“Today or tomorrow,” as Mendelssohn wrote 183 years ago, “I am going to dream A Midsummer Night’s Dream.” I won’t necessarily go to Mendelssohnian extremes by doing this in the garden (I suspect Felix’s garden was much nicer than Thomasina’s) but I will need to hole myself up between now and Wednesday and take inspiration from Mendelssohn, from Shakespeare, and from some wonderful plans that have been set in motion by director Tim Carroll. All this in preparation for what may be one of the trickiest pre-concert talks I ever have to give.
How so? Large parts of this production (“concert” is inadequate as a description) fall under an uncharacteristic blanket of secrecy. And even at the actual performances – where absolute secrecy will be increasingly less of an issue, especially once the reviews begin to appear – I’ll be carefully weighing every word, each revelation, to ensure that exquisite surprises are not spoilt and that the gestalt (oh, wonderful thing that it is) is not disclosed prematurely.
But I am looking forward to it. If someone had told me I could attend only one SSO concert this year, this is the program I would have picked. That’s the result of a whole bunch of personal biases. I love the theatre in all its forms (it’s an older love than my love for concert music). I’ve loved Shakespeare’s plays ever since my mother deposited me – sans unhelpful “preparation” or “caveats” – in front of Macbeth at the age of ten. And I love Mendelssohn’s Midsummer Night’s Dream music.
Above all, I’m looking forward to it because – and here I utter a heresy – I believe that concerts can and should be entertaining. I believe that we should, at every turn, be seeking ways to present the music we love in performances that are engaging, richly imagined, lively and sophisticated. (I’m not talking about pasting on a compère, either, but about the ways in which we conceive the concert’s program and performance as a whole.) I believe that classical music performances need to contain as much stagecraft and attention to presentation and “display” as you would find if you went to a play, a ballet, a musical or an opera.
Occasionally orchestras get close to that. There are the little things that can inform every performance. When I was in Perth, audiences frequently commented on little differences in stage presentation between the WASO and the ACO – people notice when musicians walk on together, seem animated, acknowledge applause graciously, or finish a piece with a coordinated flourish of bows. These things (even more than concert dress) matter.
Then there are bigger things. The Shock of the New concerts that Sydney audiences experienced over several years weren’t exactly an unqualified success, but they were remarkable (and for me highly enjoyable) in that they embodied an almost theatrical conception of how a program of music could be “put across”. Those programs had a message, a message that was realised and communicated at a number of different levels, not just in the absolute performance but in the use of lighting, the placement of performers in the hall, the crafty segues between pieces, even the withholding of information until the end. Like them or not, there was imagination in their presentation. They represented an attempt to nudge (shock?) us out of the straight and narrow of conventional concert-going and to make us all listen with fresh ears.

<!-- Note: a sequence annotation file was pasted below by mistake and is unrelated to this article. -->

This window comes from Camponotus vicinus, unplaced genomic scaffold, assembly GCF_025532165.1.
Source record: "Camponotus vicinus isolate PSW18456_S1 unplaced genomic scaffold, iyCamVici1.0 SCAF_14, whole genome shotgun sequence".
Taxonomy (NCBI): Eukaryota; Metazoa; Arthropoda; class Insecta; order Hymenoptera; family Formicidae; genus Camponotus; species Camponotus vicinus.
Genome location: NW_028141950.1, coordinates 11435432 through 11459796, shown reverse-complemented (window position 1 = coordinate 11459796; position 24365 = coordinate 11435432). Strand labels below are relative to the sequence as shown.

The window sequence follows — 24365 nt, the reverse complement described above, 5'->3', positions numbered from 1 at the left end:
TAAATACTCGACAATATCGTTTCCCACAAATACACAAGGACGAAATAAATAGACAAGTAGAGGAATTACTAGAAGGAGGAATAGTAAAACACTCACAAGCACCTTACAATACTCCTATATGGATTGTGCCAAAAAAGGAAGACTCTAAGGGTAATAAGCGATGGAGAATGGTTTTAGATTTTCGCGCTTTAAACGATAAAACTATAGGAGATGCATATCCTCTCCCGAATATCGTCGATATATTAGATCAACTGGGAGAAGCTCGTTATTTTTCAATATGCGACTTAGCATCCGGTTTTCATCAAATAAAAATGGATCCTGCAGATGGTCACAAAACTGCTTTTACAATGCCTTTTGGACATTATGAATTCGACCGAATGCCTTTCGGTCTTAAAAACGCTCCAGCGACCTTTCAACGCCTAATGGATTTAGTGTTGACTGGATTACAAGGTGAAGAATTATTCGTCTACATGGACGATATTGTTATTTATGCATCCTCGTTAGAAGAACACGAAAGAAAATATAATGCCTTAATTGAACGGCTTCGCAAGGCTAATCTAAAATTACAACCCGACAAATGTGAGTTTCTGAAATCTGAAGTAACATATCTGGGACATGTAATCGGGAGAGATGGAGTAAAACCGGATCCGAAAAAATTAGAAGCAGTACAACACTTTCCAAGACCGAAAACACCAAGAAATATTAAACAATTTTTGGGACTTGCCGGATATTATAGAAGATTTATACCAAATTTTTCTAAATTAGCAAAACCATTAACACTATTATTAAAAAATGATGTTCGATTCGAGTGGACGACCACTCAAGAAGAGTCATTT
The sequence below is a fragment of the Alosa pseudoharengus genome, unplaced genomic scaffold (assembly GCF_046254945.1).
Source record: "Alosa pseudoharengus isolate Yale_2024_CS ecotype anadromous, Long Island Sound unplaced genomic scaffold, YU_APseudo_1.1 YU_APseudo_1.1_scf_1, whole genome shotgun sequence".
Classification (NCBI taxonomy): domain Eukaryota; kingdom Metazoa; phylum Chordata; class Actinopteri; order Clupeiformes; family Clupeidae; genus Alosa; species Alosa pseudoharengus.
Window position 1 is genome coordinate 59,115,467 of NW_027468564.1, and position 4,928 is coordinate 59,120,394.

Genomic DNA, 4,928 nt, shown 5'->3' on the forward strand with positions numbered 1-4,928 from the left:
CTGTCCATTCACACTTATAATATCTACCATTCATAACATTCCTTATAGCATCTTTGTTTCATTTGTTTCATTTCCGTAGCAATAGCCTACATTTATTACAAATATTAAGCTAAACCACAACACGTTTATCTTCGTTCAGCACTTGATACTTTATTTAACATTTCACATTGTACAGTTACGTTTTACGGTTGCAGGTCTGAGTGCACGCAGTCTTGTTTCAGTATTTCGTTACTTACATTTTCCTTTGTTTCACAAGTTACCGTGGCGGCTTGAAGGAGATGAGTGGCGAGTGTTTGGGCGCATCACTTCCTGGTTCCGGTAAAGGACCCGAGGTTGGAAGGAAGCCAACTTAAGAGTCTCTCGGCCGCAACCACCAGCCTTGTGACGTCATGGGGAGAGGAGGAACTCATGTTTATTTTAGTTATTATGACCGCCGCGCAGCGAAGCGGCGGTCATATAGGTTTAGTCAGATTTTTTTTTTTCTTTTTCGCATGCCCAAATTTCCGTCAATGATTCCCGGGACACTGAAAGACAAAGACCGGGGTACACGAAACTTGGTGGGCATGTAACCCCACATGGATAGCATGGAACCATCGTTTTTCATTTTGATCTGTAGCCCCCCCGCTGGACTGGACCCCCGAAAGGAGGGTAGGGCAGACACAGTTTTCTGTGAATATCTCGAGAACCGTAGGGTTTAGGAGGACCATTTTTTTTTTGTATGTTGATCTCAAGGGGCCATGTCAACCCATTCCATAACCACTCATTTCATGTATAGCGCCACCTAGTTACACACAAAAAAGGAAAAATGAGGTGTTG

So these concerts coming up this week are, from that perspective, an exciting example of how music can be presented in a way that embraces the various art forms and which offers us in the audience what can only be described as a compleat entertainment.
It won’t be the first time that an Australian orchestra has done something along these lines with this music. (That honour, I’m pretty certain, goes to the performance that Howard Shelley devised and conducted for the TSO’s “S&M Festival” in 1997, and which I had the privilege of working on.) Since then WASO, MSO and QSO (as it was) have all done much the same thing, with one or two actors. But this will be on a much grander and more ambitious scale, as befits a gala week celebrating the opening of the concert season and the arrival of the Principal Conductor who has signed us up for all this “Madness, Mayhem and Music”.
The first two words? No marketing puff these. Without spoiling the fun, I can say we’re in for a fair share of both. As for the third word: Music? I like that we’re celebrating music, with a Musician (as his T-shirt says), and in a way that shows how intrinsic music is to imagination, life, love and all its dramas.
Oh, and it will be refreshing not to open the season with a requiem.
Now. Structured procrastination over. Back to work…